Community comes out to help area food banks

WILLIAMSTOWN — With an ongoing need to stock area food banks, the annual Empty Bowls Luncheon for Hunger was held Saturday for the first time at the First United Methodist Church in Williamstown.

Empty Bowls is a national concept that goes back to John Hartom, a Michigan art teacher in the early 1990s whose idea was to raise charitable funds by having a community event that gave artists and students a way to make a difference. The idea caught on nationally and has raised millions of dollars to help in the fight against hunger.

The late Caroline Putnam, of the First Unitarian Universalist Church in Marietta, has been the one credited with starting the Empty Bowls Luncheon for Hunger locally. This weekend marked the 19th year for the event in the Mid-Ohio Valley.

The local Empty Bowls committee is represented by five area churches. That group includes the First Unitarian Universalist Church, St. Luke’s Episcopal Church, First Presbyterian Church, the First Congregational Church and now the First United Methodist Church in Williamstown.

The price to attend the Empty Bowls Luncheon for Hunger was $12, which included soup, bread, a beverage, cookies and a beautiful hand-made bowl to take home. In addition, the event also included a silent auction.

Twenty-eight local restaurants donated soups such as potato, lentil, broccoli cheddar, chili, chicken noodle and many more. Panera donated bread and church parishioners made tons of cookies and provided the beverages. Close to 700 bowls were created by local artisans, woodworkers, high school students and the Pottery Barn that were donated to make the luncheon a success.

The annual fundraiser usually brings in approximately $6,000 for the goal of helping to stock the shelves of local area panties on both sides of the Ohio River.

“Having it here at the First United Methodist Church in Williamstown allows us to get in twice the amount of people,” said Stassa Phillips, Empty Bowls Coordinator. “We have two lines going today to get soup and overall, the flow is so much better. They won’t have to wait in line very long.”

Phillips has volunteered for Empty Bowls since 2006.

“We are thrilled to carry out Caroline’s dream to earn as much as possible for our food pantries,” said Phillips. “Every year it has gone up. Last year we raised $6,200 and this year we want to do even better.”

Another long-time Empty Bowls volunteer is Carol Garoza.

“When I was teaching, I was involved with my students helping by making bowls,” said Garoza. “After I retired, I continued to help Caroline. It’s always very satisfying to help out the food pantries by having this luncheon.”

Committee member Judy Peoples said last year was the most successful year by serving about 500 people.

“There is always a need for food at the pantries,” stated Peoples. “The figures are staggering. Just at the Marietta Food Pantry alone, in 2018, they served 3,003 households,1,032 seniors, 4,393 adults and 2,588 children.”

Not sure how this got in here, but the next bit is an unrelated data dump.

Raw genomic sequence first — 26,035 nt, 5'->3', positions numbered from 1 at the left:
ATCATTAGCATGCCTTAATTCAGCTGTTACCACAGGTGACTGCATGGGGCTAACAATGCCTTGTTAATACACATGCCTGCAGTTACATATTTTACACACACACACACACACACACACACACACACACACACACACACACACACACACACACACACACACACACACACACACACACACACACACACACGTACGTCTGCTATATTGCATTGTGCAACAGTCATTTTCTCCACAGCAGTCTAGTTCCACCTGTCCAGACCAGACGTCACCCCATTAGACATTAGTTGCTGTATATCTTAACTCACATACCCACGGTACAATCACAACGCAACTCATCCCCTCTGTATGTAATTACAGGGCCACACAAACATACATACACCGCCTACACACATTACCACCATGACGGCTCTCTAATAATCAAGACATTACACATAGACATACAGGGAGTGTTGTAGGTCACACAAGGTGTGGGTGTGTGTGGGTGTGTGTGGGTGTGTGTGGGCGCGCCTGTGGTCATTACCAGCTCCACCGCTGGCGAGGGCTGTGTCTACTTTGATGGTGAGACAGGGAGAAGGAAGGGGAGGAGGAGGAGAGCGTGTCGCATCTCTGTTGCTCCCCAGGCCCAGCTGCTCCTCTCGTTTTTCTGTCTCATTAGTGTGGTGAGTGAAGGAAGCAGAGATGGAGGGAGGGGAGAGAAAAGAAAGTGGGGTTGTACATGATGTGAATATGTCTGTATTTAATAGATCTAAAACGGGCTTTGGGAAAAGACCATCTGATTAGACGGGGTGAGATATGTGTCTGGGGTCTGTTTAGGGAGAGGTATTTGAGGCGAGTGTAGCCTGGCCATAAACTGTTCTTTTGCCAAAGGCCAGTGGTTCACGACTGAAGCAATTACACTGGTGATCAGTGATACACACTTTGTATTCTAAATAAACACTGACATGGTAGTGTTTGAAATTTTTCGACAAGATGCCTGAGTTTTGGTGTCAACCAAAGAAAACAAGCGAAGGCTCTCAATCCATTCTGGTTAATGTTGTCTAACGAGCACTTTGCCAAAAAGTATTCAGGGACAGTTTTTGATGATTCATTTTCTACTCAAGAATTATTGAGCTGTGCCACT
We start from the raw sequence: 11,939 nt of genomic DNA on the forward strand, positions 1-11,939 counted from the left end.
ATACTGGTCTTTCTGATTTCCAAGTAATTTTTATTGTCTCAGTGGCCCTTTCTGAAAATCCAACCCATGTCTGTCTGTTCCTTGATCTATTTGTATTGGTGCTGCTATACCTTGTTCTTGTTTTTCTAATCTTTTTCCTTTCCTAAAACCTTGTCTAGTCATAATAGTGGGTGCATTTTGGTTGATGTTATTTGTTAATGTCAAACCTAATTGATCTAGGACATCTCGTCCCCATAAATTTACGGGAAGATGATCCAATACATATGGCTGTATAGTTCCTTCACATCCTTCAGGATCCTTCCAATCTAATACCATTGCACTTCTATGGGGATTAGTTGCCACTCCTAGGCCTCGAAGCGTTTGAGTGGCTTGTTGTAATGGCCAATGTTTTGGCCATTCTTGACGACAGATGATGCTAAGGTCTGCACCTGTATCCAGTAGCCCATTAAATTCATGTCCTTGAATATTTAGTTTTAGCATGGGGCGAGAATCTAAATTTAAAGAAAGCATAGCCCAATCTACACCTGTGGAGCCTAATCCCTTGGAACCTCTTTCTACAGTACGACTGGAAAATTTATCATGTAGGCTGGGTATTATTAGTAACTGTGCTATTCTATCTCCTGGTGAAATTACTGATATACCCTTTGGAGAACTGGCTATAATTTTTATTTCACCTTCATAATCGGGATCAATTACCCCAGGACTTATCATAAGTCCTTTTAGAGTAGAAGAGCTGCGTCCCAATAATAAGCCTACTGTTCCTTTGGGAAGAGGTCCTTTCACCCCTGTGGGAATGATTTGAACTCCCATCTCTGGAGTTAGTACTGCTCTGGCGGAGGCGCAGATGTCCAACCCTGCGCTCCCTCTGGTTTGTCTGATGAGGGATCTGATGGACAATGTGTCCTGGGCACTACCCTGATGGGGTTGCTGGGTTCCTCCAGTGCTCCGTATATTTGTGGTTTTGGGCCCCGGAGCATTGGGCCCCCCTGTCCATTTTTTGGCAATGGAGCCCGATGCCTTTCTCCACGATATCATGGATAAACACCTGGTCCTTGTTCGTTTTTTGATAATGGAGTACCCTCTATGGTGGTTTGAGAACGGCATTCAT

The luncheon would not be possible with out the dedicated effort of many volunteers from the churches, Washington State Community College and Marietta College.

“I think it’s a great event,” said WSCC student Amanda Harvey of Belpre. “We’re having a great turnout, the bowls are beautiful and there’s some great smelling soup here today.”

“This luncheon is for a great cause and the bowls are so pretty,” said WSCC student casey Jo Higgins of Marietta. “We joined PTK (WSCC Honor Society Phi Theta Kappa). That’s how we got into volunteering for different things around the community.”

The Pottery Barn at Grand Central Mall in Vienna kicked in with 190 bowls for the luncheon this year. During the month of March, the business had a special called “Paint a bowl, give a bowl,” according to MJ Lemon, manager of the studio. If someone decorated two ceramic bowls, they kept one and the other went to the Empty Bowls event.

Kaylee Jakubowski, of Marietta, enjoyed checking out the impressive selection of bowls to choose from.

“I love these bowls. When I was in high school, I used to make bowls for this luncheon in our pottery class,” said Jakubowski. “Now, I come back each year to this and try to find a student’s bowl from my high school if possible.

“They’ve had this at several churches and it’s always packed,” said Jakubowski. “It definitely does well at bringing in a lot of funds for the pantries. It’s also a good way of bringing people together, eating great food and promoting area businesses as well.”

A trio of friends had a great time getting together for the luncheon.

“This is the best one I’ve been to, It’s fabulous,” said Sharon Gegner of Marietta. “There’s a lot of people here today because it benefits our local food banks,” said Gegner. “You also get to see people you haven’t seen in a while. It’s so positive!”

Jan Sheridan of Marietta said of course the main reason they came was to help out the wonderful cause of stocking the food banks, but added that the soups were delicious.

“The Buckley House lentil soup is truly amazing,” said Sheridan. “It’s not your typical lentil soup.”

“Lunch was amazing,” smiled Pat Bateman, another member of the trio. “I love this.”

All three agreed that everyone comes out a winner in this event, especially being able to address the hunger issue in the local area.

The Empty Bowls Luncheon for Hunger committee is always looking for new members, volunteers and donations for the fundraising event. If interested, please contact Stassa Phillips at 740-376-0666 or Empty Bowls, c/o FUUSM, 232 Third St., Marietta.

COMMENTS